I cannot tell you how badly the rash rendered by the poodle dog bush—a shrub that grows in puffy clusters in southern California and smells like very good weed—hurts. That’s because I kept watch for the hairy, sticky beast like I was looking for rattlesnakes, and I suggest you do the same. By most reports, it stings for days, even weeks, and you’ll need no extra pain at the start of your northward journey. Speaking of rattlers, they’re the animals you need to be most mindful of on trail, not black bears (give ’em space, and you’ll be fine) or mountain lions (count yourself lucky to glimpse one). Keep your headphones out of the red, and the snakes will let you know when you’ve come too close. And one last word of advice: beware the of the temptation at Kennedy Meadows, the liminal community at the southern edge of the Sierra Nevada. Their cold beer, lukewarm shower, and hot food form a vortex for weary and hungry hikers, and some folks party away a sizable chunk of their weather window there every year. Give yourself one bender at most, and get on with your walk.
What Should I Embrace on the PCT?
Thumbing, cowboy camping, bargain hunting: I hope I’ve encouraged you to embrace a spirit of acceptance and adventure on the PCT, to take advantage of this opportunity to live entirely outside of routine. In the end, I think that attitude—“OK, sure”—should guide most of your decisions on trail. Yes, you should climb Mount Whitney (or Tumanguya, as it’s long been known by the Paiute Tribe here), though it’s not officially on trail. Yes, you should take the spur trail to the summit of Mount San Jacinto, and jump in as many very cold alpine lakes and rushing rivers as you can manage, as they are some of the most gorgeous swimming holes you’ll see in your lifetime. Yes, you should eat at the on-trail McDonald’s at Cajon Pass, even if McDonald’s isn’t your thing. (Meat not your thing, as it’s not for me? Cram fries into a Big Mac, with extra sauce and no meat. Incredible play.)
Maybe you should get naked in the Deep Creek Hot Springs, and you should definitely yogi a beer or a joint from the Los Angeles revelers there. Yes, you should hitchhike to a casino, if only to sneak into the swimming pool. Yes, you should hitch into Yosemite Valley and waste a day soaking in a river or beneath a waterfall. And finally, yes, you should hike for a spell with someone whose ideals and politics don’t align with yours, because you might learn something, even if it’s only a little extra empathy.
What Do I Do When My PCT Hike Is Over?
This, I’m afraid, is the most difficult question here, so thorny it may actually be impossible to answer. But let’s acknowledge now, before you begin, that post-trail depression is real and terrifying, especially if this is your first time out. After the glow of completion has dimmed and the calorie deficit has been defeated, you’re left to square off with all you’ve lost—the daily mission of walking until you’re done, the immersive mental stimulation of ever-renewing newness, the blissful and all-consuming fatigue those two tasks combine to create. It sucks, and your body will likely be in no shape for immediate 20-mile runs or mountain climbs. Oh, and winter will be on its way, too.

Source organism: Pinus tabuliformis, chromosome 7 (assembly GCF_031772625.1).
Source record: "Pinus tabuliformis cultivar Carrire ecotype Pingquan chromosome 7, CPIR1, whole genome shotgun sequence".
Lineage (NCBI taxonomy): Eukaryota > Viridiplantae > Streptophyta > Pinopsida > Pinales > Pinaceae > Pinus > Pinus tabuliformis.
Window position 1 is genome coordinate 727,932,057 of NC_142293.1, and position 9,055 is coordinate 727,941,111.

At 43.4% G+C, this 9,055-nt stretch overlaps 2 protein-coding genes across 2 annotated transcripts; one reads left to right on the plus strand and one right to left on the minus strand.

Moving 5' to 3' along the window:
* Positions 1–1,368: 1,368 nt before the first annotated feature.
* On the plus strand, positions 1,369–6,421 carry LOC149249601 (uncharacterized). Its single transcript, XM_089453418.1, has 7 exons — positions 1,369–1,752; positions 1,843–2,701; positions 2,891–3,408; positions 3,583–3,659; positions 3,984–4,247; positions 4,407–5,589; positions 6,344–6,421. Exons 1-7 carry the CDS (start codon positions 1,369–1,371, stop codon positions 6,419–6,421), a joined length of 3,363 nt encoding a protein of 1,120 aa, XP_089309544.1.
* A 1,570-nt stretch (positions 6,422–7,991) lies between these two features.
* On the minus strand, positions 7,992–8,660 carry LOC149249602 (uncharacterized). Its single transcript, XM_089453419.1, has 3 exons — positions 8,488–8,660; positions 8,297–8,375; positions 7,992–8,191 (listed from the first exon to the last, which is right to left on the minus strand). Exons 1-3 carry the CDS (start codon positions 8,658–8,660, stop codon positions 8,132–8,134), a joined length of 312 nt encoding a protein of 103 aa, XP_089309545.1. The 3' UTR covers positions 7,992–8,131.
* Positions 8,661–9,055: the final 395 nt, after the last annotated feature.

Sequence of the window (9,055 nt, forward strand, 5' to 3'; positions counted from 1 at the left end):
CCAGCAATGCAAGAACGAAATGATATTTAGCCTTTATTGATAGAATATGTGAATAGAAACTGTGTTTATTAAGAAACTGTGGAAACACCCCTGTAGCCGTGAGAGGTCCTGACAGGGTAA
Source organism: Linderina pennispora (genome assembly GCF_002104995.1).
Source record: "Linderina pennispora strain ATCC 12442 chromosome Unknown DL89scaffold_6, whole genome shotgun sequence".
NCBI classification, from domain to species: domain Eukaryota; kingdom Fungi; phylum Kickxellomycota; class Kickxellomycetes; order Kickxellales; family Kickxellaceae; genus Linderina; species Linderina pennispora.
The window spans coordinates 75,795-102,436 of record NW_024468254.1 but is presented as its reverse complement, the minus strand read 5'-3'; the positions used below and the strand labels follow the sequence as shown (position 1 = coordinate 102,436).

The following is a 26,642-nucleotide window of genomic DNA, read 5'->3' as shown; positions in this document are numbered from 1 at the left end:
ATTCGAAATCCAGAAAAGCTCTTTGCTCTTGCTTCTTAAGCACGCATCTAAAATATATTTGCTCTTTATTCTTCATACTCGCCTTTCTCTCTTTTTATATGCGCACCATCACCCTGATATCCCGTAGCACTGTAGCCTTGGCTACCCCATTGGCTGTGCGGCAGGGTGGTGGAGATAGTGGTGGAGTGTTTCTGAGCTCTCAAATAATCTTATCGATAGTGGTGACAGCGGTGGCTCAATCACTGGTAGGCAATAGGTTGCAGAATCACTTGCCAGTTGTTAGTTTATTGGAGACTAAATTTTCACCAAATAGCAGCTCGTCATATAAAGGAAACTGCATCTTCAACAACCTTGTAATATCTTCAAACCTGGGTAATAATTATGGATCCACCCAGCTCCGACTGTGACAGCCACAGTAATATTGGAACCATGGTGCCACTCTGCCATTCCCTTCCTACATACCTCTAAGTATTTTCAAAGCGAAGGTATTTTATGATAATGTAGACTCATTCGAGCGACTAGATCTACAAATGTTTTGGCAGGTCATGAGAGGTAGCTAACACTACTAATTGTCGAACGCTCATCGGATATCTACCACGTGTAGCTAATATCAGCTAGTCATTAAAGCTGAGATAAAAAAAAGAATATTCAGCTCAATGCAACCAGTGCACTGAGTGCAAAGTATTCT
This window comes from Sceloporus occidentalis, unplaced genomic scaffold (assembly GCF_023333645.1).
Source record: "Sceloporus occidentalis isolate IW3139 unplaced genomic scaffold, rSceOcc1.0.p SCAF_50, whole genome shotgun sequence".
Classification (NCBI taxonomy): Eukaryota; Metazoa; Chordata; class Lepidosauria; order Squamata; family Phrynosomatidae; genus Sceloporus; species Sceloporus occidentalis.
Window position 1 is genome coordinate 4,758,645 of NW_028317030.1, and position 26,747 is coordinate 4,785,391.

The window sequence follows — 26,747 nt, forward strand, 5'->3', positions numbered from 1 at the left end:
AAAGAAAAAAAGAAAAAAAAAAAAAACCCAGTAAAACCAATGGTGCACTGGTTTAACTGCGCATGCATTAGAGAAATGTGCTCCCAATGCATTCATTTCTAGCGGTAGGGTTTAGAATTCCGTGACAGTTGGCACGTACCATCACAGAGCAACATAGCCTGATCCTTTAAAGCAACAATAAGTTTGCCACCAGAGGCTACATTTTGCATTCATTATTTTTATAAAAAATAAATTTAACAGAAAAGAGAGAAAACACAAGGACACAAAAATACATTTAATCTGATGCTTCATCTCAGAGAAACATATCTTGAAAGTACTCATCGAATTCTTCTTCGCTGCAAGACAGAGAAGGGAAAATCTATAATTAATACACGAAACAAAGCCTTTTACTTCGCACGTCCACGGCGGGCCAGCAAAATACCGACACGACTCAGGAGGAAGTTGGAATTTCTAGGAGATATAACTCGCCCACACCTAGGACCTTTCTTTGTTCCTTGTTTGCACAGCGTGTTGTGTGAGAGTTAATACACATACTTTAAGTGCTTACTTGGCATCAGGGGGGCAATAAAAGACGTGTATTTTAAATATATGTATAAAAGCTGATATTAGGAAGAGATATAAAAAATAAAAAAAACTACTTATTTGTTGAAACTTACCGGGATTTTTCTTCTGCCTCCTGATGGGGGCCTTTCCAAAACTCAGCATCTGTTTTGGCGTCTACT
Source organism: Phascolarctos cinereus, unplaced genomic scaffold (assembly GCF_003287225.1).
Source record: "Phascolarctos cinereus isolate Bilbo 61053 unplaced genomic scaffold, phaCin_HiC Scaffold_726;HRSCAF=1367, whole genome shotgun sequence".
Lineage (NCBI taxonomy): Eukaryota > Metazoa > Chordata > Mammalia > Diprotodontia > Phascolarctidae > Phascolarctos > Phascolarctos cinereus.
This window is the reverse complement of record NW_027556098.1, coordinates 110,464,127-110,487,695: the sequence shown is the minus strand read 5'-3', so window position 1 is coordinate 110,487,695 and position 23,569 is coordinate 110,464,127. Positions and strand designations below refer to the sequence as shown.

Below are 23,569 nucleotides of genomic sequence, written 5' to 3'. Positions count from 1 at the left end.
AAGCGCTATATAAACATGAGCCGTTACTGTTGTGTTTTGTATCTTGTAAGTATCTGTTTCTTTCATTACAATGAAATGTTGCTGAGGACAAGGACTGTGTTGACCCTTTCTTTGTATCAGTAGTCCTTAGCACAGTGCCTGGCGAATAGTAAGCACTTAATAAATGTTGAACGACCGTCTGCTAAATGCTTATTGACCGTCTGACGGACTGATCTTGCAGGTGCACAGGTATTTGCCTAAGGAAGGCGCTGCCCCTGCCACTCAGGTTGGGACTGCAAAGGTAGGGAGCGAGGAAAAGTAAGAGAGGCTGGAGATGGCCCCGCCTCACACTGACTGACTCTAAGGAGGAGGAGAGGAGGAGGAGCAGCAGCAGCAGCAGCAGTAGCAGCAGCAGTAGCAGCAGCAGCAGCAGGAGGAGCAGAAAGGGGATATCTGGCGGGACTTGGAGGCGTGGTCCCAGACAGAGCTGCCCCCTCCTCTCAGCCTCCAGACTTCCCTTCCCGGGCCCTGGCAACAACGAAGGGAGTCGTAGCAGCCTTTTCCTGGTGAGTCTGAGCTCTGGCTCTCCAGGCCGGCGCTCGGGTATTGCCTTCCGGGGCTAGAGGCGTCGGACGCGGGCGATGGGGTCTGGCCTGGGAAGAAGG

My best advice: Stay in motion as much as you can. Stretch. Talk to your trail family, and tell them what they mean to you and what you’re experiencing. Write down what you remember about your adventure. Start planning a new one, and that doesn’t have to be a thru-hike. If that all fails, see a therapist; I did so after my first thru-hike, and it changed my life. If anything, hiking the Pacific Crest Trail should reiterate how big and grand this world and life can be. When nostalgia for the recent past starts to set in, try to turn toward your own future with that top of mind.
What Else Should I Read About the PCT?
As you’ve likely noticed by now, there’s a lot to say about the PCT, and lots of people have done it well. If you want to know more as you prepare, here are six essentials, both informative and inspiring.
Halfway Anywhere, by Mac: An outgrowth of his rightful dissatisfaction with a popular PCT guide, Halfway Anywhere chronicles the experiences, insights, and analyses of a sharp thru-hiker named Mac. He also espouses a say-yes approach to adventure, to the belief that a real thru-hike should be more than walking. There’s so much to explore here.
The Pursuit of Endurance, by Jennifer Pharr Davis: Jennifer Pharr Davis is an East Coast powerhouse, having set records on the AT (twice) and Vermont’s Long Trail. So what does she have to do with the PCT, aside from once hiking it? The Pursuit of Endurance digs into the saga of the great Western FKT through intimate if sometimes purple snapshots of its aces.
“Take Your Time in Oregon,” for Backpacker, by Laura Lancaster: The Oregon Challenge demands that you cross the state in two weeks or less. Here, a 2014 PCT alumna offers up a compelling alternative—slow down and enjoy the not challenging but often marvelous terrain, like the walk beneath Mount Hood or the state’s terrific waterfalls. Hard to argue with the logic.
Journeys North, by Barney “Scout” Mann: Barney and Sandy Mann are iconic Southern California trail angels, responsible for helping thousands of hikers get off on the good foot. This quick and compelling read follows the two during a rather dramatic thru-hike and explores the intense and inviolable bonds we create with our chosen trail families.
Thist: 2600 Miles to Home, by Heather “Anish” Anderson: Of all the record-setting hikers who have written books, Heather Anderson has not only the most rewarding personal journey but also the best prose. Thirst is the raw and uncensored document of her 2013 FKT on the PCT, filled with grim physiological and psychological insights that will reset your baseline for suffering.
Wild, by Cheryl Strayed: C’mon, it’s a totally good book about the PCT and why we hike at large. When hikers say they hate it, I generally presume they’ve never read it.